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I don't think that nasio has asked for us to write code for them, and it's unfair to imply that. Their request for "tips or code" is just fine.
 
Junilu Lacar
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Nasio denasio wrote:
But you do NOT tell a member that is looking for help, especially in the Beginners forum, to think about their programs before coding!!! You call that help? That is not helping! That's an insult!
Don't you think I have thought about it, couldn't figure it out, and then posted the question here for help?


Again, you haven't been singled out here nor was there any intent to insult you. That's simply your interpretation of what he wrote.

We often say that kind of thing to programmers, both new and experienced, to get them to back off from thinking about implementation and think about intent instead. This is critical skill you need to learn as a programmer. Thinking about intent can often open your mind up to see other possible ways to write the implementation. It can also help you see how to separate parts of the program to different methods so that you are only tackling one part of the program at a time.

I think Liutauras was trying to get you to think about how to break your problem down into separate smaller tasks like maybe creating a list of files first in one method, then use another method to sort the files by modified date in descending ascending order.

One technique to writing better, cleaner code is to Compose Method.  For example, if I were to use that technique, I would first write:


This is the kind of code I get by "not diving straight into the implementation" -- I wrote code that explains my intent first. When I have this clearly understood in my mind, then I can start going into each method and start thinking more at an implementation level perspective.

Does this help?
 
Prasad Saya
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Optionally, one can put together some pseudo-code first, (adding to what Junilu Lacar had mentioned about intent). The intent actually shows what is to be done, rather how it is done:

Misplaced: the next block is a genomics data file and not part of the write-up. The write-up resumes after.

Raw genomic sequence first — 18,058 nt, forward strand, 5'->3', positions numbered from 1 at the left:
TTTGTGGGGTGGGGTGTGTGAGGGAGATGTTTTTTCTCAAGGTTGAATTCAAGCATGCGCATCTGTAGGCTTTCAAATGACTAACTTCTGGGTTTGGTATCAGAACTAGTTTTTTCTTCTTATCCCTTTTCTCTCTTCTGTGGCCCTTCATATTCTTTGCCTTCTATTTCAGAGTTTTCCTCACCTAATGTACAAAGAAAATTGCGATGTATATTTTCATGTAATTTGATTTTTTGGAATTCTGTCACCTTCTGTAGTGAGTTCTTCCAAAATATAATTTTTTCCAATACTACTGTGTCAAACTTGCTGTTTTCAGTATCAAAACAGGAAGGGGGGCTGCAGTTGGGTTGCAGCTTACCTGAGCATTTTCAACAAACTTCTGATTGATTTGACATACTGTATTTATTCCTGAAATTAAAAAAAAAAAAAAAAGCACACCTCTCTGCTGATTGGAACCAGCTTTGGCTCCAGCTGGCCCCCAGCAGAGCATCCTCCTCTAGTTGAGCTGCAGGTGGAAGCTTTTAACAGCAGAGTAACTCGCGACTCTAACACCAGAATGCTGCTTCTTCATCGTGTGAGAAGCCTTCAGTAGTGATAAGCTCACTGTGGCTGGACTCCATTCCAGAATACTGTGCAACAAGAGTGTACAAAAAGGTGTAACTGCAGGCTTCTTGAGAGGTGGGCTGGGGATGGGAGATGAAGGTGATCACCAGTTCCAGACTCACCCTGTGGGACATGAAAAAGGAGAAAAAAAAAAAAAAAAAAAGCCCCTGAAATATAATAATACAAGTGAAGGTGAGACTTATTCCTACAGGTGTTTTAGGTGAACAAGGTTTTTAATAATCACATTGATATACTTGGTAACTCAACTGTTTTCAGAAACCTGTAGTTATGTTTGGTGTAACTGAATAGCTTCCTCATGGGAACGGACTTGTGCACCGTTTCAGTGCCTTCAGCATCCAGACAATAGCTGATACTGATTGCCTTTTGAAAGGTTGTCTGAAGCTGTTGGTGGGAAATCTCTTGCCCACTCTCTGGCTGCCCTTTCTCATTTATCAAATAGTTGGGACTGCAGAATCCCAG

• Get the list of files from the directory
  • Sort the files, and
  • Print them


  • That is the requirement for this application - sort and print all the files in a directory

    Then there are various APIs, libraries and Java versions, to choose from, that provide different ways to write the code. For example, Java SE 7 and 8 has java.nio.file.Files.walkFileTree and walk API methods respectively to consider.
     
    Liutauras Vilda
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    I'm quite surprised all this grown that high.

    Nasio denasio wrote:When you have a Forum targeted for Beginners, you have to expect question from these beginners that for you may seem stupid, easy or even trivial.


    Just to be clear on that. I did not think your question seemed or was stupid. I had absolutely no intention, nor have now to think that way. Fairly recently I was same beginner as you, so I went through all that, and your question seemed to me kind of the same as I had at some point. Most of what I know now I've learned partially from books, university, and the bigger portion of that from these forums here at CodeRanch.

    Nasio denasio wrote:The description of this forum is as follows: We're all here to learn, so when responding to others, please focus on helping them discover their own solutions, instead of simply providing answers.


    That's exactly the pick up line I was trying to follow. Rather than trying to explain exactly what you need to do, I thought I'll try to guide you first through possible thinking process, so you could try to understand the problem you have at hand and how it possibly could be tackled. Carey Brown in his very first reply basically took the words from my mouth what I had in mind, but did not write, so wanted that you'd come up with such conclusion. I have mind this: